Album: The Raveonettes

Whip it On, Crunchy Frog
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In rock'n'roll, it's usually the simplest things which make the greatest impact. A chance collision of vocal harmonies that pierces the heart, a tune so dumb and obvious you can't get it out of your head for weeks, a riff so simple even The Troggs would consider it an insult to their abilities – this debut mini-album from The Raveonettes has all these and more, its eight slim tracks offering the best argument for the enduring power of rock'n'roll since – well, since further back than I can remember, and certainly further back than The Strokes.

In rock'n'roll, it's usually the simplest things which make the greatest impact. A chance collision of vocal harmonies that pierces the heart, a tune so dumb and obvious you can't get it out of your head for weeks, a riff so simple even The Troggs would consider it an insult to their abilities – this debut mini-album from The Raveonettes has all these and more, its eight slim tracks offering the best argument for the enduring power of rock'n'roll since – well, since further back than I can remember, and certainly further back than The Strokes.

The Raveonettes are Sune Rose Wagner and Sharin Foo, a Danish couple whose pared-down, peeled-nerve sound is in direct line of descent from such as The Velvet Underground, The Cramps, Wire, Hüsker Dü and The Jesus And Mary Chain, with a particularly keen awareness of the lure of having pure, vulnerable pop melodies endangered by wild, slavering guitars. Or apparently wild, at least: driven along by primitive, hammering drum-machine, their layered guitar riffs have the singed texture and psychobilly twang that conveys wildness, but are actually formulated with extreme care and precision, even on the breakneck avant-surf-guitar barrage of the closing "Beat City". It's a method best illustrated by "Chains", on which the studied atonality of the guitar parts, just clashing lightly enough to lend a tart edge to the riff, recalls Television's Marquee Moon; the hook of "Veronica Fever" demonstrates the power wielded by a single crucial chord-change.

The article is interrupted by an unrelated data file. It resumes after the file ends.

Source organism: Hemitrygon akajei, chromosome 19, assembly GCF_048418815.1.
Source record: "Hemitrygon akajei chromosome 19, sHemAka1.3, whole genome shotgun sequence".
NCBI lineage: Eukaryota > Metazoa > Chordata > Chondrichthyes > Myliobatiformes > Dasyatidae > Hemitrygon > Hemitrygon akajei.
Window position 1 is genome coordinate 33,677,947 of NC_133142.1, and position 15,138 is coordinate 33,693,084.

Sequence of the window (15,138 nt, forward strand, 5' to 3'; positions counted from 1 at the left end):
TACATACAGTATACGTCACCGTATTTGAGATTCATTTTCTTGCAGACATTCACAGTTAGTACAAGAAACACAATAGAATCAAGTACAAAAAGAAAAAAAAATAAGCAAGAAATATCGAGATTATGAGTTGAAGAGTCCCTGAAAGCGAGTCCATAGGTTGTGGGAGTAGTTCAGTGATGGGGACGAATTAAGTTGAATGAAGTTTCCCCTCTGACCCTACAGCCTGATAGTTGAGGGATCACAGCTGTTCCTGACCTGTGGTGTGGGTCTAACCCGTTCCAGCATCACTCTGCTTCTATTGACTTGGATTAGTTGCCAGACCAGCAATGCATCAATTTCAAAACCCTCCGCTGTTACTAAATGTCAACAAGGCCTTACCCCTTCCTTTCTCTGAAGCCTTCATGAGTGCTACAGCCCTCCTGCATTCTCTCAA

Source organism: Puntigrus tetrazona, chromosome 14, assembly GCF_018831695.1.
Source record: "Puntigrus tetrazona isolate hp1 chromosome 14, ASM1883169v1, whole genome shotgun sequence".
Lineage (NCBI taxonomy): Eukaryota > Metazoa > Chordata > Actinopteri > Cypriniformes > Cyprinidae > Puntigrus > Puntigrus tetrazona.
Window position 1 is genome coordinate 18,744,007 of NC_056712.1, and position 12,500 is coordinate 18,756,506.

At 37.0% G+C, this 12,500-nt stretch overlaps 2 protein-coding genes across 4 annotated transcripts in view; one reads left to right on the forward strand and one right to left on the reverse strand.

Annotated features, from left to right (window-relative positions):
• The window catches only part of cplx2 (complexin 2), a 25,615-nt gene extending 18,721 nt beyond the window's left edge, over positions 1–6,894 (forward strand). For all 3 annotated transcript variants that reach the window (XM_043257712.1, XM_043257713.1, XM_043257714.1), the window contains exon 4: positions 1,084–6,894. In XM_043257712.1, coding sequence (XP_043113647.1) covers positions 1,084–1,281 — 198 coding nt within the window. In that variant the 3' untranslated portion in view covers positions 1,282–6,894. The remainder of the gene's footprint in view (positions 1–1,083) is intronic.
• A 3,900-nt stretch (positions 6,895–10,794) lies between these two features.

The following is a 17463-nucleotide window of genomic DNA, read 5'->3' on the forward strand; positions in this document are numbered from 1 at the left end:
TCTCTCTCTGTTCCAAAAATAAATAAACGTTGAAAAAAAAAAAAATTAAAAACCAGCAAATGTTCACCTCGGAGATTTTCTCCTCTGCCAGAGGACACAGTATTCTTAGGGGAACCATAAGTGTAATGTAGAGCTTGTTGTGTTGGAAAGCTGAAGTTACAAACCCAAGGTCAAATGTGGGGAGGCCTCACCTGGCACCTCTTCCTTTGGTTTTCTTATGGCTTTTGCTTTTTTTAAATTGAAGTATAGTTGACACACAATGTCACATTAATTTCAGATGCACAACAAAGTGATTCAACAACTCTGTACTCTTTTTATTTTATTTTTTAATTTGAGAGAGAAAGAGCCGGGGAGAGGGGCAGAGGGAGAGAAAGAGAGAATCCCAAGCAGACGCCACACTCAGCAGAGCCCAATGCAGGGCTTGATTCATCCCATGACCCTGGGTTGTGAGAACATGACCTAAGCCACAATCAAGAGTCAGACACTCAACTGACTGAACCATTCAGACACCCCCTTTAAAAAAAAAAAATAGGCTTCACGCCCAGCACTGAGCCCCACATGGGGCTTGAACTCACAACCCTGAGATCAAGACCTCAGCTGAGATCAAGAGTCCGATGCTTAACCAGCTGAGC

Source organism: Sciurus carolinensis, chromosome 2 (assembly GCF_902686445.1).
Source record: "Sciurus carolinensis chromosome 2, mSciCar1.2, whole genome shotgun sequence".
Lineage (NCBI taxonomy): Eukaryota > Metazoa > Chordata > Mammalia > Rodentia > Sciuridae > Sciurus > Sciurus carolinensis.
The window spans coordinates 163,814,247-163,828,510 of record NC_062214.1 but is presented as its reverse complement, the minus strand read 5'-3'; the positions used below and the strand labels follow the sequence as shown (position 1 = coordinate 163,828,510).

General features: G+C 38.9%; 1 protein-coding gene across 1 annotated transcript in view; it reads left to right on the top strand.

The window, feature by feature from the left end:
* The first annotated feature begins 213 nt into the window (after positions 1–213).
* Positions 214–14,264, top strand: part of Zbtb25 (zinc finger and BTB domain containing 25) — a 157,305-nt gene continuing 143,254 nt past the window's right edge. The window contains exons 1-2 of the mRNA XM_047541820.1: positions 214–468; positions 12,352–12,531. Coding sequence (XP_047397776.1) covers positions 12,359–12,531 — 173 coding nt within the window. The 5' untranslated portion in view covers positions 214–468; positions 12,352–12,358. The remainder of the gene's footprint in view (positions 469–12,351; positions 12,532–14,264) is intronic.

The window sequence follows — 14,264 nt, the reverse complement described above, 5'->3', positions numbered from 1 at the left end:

The band's appeal ultimately lies in the persistent tension between their propulsive, driving riffs and the duo's languid, haunted harmonies, a blend of opposites which ought to cancel each other out, but instead set each other off perfectly: a track like "Bowels of the Beast", for instance, sounds like nothing so much as The Everly Brothers backed by Black Sabbath, with Duane Eddy on guitar – a rock classicist's dream line-up, and not the only one here. As titles like this and "Attack of the Ghost Riders" suggest, Raveonettes' songs have little time for the subtler emotional niceties, focusing instead on concerns every bit as rock-classicist as their music. "Beat City" offers as concise a summary of their somatic worldview: "Wanna die in Beat City, run run run/ Wanna hang with girls, shoot my gun/ Wanna catch the rays of the sun/ Wanna drink and drive and have some fun".

As with the early Elvis and Jesus And Mary Chain, The Raveonettes offer a brilliant distillation of the dark glamour of rock'n'roll as a spiritual quest of transgression, both behaviourally and musically. Whip It On is a short, sharp shock to pop's increasingly sclerotic system, and a glorious reminder of how thrilling it can be when it ceases being merely a popularity contest. Essential.

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